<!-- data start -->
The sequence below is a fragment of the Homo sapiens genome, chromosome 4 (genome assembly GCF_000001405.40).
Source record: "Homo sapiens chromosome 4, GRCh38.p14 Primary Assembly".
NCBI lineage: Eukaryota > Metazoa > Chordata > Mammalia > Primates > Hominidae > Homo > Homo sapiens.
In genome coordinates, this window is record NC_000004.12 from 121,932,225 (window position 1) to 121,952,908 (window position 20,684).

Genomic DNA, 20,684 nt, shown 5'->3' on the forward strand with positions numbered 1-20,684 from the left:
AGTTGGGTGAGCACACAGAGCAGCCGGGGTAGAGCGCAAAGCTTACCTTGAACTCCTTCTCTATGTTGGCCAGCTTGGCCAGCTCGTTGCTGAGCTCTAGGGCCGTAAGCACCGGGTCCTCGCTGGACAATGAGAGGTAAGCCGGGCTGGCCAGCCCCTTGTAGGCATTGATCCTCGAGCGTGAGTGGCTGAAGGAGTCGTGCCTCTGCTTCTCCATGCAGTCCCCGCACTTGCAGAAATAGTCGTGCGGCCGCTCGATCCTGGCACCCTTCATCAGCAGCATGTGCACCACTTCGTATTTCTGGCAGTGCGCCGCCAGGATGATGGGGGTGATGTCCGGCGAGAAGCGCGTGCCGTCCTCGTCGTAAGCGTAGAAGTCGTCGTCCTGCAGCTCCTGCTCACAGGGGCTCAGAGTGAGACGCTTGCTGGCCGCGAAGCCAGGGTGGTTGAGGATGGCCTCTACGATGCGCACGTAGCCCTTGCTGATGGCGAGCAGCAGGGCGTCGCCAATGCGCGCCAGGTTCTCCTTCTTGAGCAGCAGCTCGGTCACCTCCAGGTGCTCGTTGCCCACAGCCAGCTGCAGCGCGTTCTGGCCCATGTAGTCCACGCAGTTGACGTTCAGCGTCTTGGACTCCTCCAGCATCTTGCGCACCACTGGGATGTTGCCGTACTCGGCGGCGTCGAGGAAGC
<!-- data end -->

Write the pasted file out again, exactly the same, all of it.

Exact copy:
The sequence below is a fragment of the Homo sapiens genome, chromosome 4 (genome assembly GCF_000001405.40).
Source record: "Homo sapiens chromosome 4, GRCh38.p14 Primary Assembly".
NCBI lineage: Eukaryota > Metazoa > Chordata > Mammalia > Primates > Hominidae > Homo > Homo sapiens.
In genome coordinates, this window is record NC_000004.12 from 121,932,225 (window position 1) to 121,952,908 (window position 20,684).

Genomic DNA, 20,684 nt, shown 5'->3' on the forward strand with positions numbered 1-20,684 from the left:
AGTTGGGTGAGCACACAGAGCAGCCGGGGTAGAGCGCAAAGCTTACCTTGAACTCCTTCTCTATGTTGGCCAGCTTGGCCAGCTCGTTGCTGAGCTCTAGGGCCGTAAGCACCGGGTCCTCGCTGGACAATGAGAGGTAAGCCGGGCTGGCCAGCCCCTTGTAGGCATTGATCCTCGAGCGTGAGTGGCTGAAGGAGTCGTGCCTCTGCTTCTCCATGCAGTCCCCGCACTTGCAGAAATAGTCGTGCGGCCGCTCGATCCTGGCACCCTTCATCAGCAGCATGTGCACCACTTCGTATTTCTGGCAGTGCGCCGCCAGGATGATGGGGGTGATGTCCGGCGAGAAGCGCGTGCCGTCCTCGTCGTAAGCGTAGAAGTCGTCGTCCTGCAGCTCCTGCTCACAGGGGCTCAGAGTGAGACGCTTGCTGGCCGCGAAGCCAGGGTGGTTGAGGATGGCCTCTACGATGCGCACGTAGCCCTTGCTGATGGCGAGCAGCAGGGCGTCGCCAATGCGCGCCAGGTTCTCCTTCTTGAGCAGCAGCTCGGTCACCTCCAGGTGCTCGTTGCCCACAGCCAGCTGCAGCGCGTTCTGGCCCATGTAGTCCACGCAGTTGACGTTCAGCGTCTTGGACTCCTCCAGCATCTTGCGCACCACTGGGATGTTGCCGTACTCGGCGGCGTCGAGGAAGC